• Streaming Video Adoption In the Enterprise Market Page 42 Technology and Vendors Streaming Media Workflow As with any media production and distribution, enterprise streaming applications involve a series of steps. This workflow is a useful way to illustrate the needs of enterprises in terms of tools and support services they may buy from outside vendors. Each step in the process requires hardware and/or software, or could potentially be outsourced to a service provider. The following diagram illustrates the general flow of work from creation through distribution. Video Workflow – “Glass-to-Glass” Source: Jupiter Research MarketAccess, March 2001 Jupiter Media Metrix
    • Streaming Video Adoption In the Enterprise Market Page 43 Creating, Capturing Apart from planning, video workflow starts in front of the camera. Video productions for enterprise applications usually take two forms: • Live events, where company executives or other staff are meeting or presenting while one or more cameras are capturing the proceedings, producing a live feed that can be broadcast or captured on tape or other recordable media. • Taping of processes surrounding the enterprises own products and services, such as customer usability research, product usage demonstrations, production processes, or skills training. These video productions can require a higher level of skill and postproduction than live events such as meetings. Many large companies have their own production facilities and staff for producing video programming, but the output has been geared toward broadcast quality events or medium quality VHS tapes. Streamed live video event, in contrast, are constrained by bandwidth and network latency, requiring different camera and lighting techniques to compensate. Video product staff – whether company staff or outside contractors – are learning to employ these techniques for their “made-for-streaming” productions. While production staffs are grappling with the challenges of producing video for distribution over IP networks, companies are beginning to put more emphasis on higher production values for live streaming, especially for audiences they want to impress such as investors, customers and sales prospects. Video Processing: Editing, Encoding, Indexing Real-time video signal feeds from live events go straight to live encoders, where they are converted into digitally compressed formats that can be delivered over IP networks. Video that is not live and that requires modification is processed by linear and non-linear media tools that production staff can use to “clean up” the video and audio tracks so that they are audibly and visually presentable. Editing tools are also used to add effects such as dissolves and fades between scenes and text and graphic overlays, such as rolling credits. The edited output is then encoded for IP distribution. The most commonly used formats for enterprise applications are RealVideo from RealNetworks and Windows Media from Microsoft. MarketAccess, March 2001 Jupiter Media Metrix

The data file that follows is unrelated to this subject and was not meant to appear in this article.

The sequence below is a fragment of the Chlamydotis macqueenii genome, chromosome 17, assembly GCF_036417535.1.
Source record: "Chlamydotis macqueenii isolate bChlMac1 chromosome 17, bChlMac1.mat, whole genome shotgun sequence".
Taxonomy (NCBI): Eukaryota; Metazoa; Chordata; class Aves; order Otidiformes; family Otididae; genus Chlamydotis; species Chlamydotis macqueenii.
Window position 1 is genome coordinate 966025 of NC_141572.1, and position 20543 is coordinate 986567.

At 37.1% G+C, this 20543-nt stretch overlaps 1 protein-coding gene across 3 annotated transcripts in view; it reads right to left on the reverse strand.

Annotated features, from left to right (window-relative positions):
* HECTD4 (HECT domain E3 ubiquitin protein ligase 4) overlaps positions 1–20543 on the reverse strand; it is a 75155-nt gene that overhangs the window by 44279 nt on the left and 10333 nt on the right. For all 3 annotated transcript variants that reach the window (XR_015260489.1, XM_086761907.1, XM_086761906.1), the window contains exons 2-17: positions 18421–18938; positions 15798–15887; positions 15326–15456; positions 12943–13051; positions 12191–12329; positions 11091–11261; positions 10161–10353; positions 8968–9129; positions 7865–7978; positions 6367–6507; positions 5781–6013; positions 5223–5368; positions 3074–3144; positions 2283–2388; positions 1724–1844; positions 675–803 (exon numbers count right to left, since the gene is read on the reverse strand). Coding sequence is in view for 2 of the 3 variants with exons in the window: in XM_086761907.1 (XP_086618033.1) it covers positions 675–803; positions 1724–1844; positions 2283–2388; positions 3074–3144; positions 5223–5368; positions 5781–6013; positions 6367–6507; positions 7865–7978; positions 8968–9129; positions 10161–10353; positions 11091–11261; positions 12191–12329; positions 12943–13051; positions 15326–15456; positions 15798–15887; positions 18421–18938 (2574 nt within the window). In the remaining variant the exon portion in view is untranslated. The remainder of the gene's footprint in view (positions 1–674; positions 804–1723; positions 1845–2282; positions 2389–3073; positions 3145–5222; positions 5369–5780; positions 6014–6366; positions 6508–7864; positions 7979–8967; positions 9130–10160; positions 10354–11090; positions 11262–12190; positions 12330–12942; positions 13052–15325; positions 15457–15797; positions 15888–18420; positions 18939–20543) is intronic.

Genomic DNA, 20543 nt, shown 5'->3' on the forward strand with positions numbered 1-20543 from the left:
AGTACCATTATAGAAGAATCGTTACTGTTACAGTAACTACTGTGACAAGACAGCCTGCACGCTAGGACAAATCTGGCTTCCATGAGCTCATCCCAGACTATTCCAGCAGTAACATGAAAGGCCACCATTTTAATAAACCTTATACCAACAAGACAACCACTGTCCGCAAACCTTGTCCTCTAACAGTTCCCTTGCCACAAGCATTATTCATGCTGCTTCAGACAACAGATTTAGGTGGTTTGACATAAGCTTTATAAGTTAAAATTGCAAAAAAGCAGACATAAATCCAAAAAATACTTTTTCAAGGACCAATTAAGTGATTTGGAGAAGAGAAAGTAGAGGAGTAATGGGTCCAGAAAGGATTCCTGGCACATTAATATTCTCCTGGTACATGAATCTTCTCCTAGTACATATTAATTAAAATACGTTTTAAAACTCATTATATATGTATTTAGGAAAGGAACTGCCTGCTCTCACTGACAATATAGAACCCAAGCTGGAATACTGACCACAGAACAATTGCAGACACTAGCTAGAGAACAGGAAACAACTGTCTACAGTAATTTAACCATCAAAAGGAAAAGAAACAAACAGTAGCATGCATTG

• Streaming Video Adoption In the Enterprise Market Page 44 In parallel with encoding, indexes (metadata files) are created that are time-synchronized to the audio and video tracks to allow them to be searched later on by time sequence or content topic. Indexing is critical in on-demand applications, in which users may only want to watch clips of a few minutes long and need a means to find specific clips without playing back videos that may be hours long. Serving/Storing Regardless of the application, video is served from servers from either RealNetworks or Microsoft, depending on the format involved. These servers, backed up by large storage units depending on the volume, act as repositories for content to be streamed on demand, such as training videos. Packaging, Publishing After it is produced, video that is to be streamed must be managed and published in the context of applications that it is intended to support, such as marketing communications or training. In these applications, audiences typically view video in a web-based multimedia presentation that includes HTML content, graphics and perhaps animation. In the case of live events, much of this content publishing work occurs before the video is actually captured and streamed. The process of publishing video involves locating video files (and associated meta data such as indexes) or links to live feeds along with other files (such as PowerPoint presentations) that are a part of the application, then linking or embedding them in HTML pages that serve as the interface for end users. Media services and other staff that are publishing applications using video also are making decisions about various distribution factors: • The audiences that will have access to the content – inside or outside the firewall, and at what locations within the company • Mix of scheduled events or on-demand availability • Directories to allow users to find non-live or archived content. Distributing In enterprise applications, video is streamed in two ways, depending on the application and the state of a corporations network infrastructure: • Through content distribution networks (CDNs) that attempt to overcome some of the Internet’s throughput deficiencies in delivering video. CDN distribution can reach both external audiences and audiences inside of the corporate firewall. MarketAccess, March 2001 Jupiter Media Metrix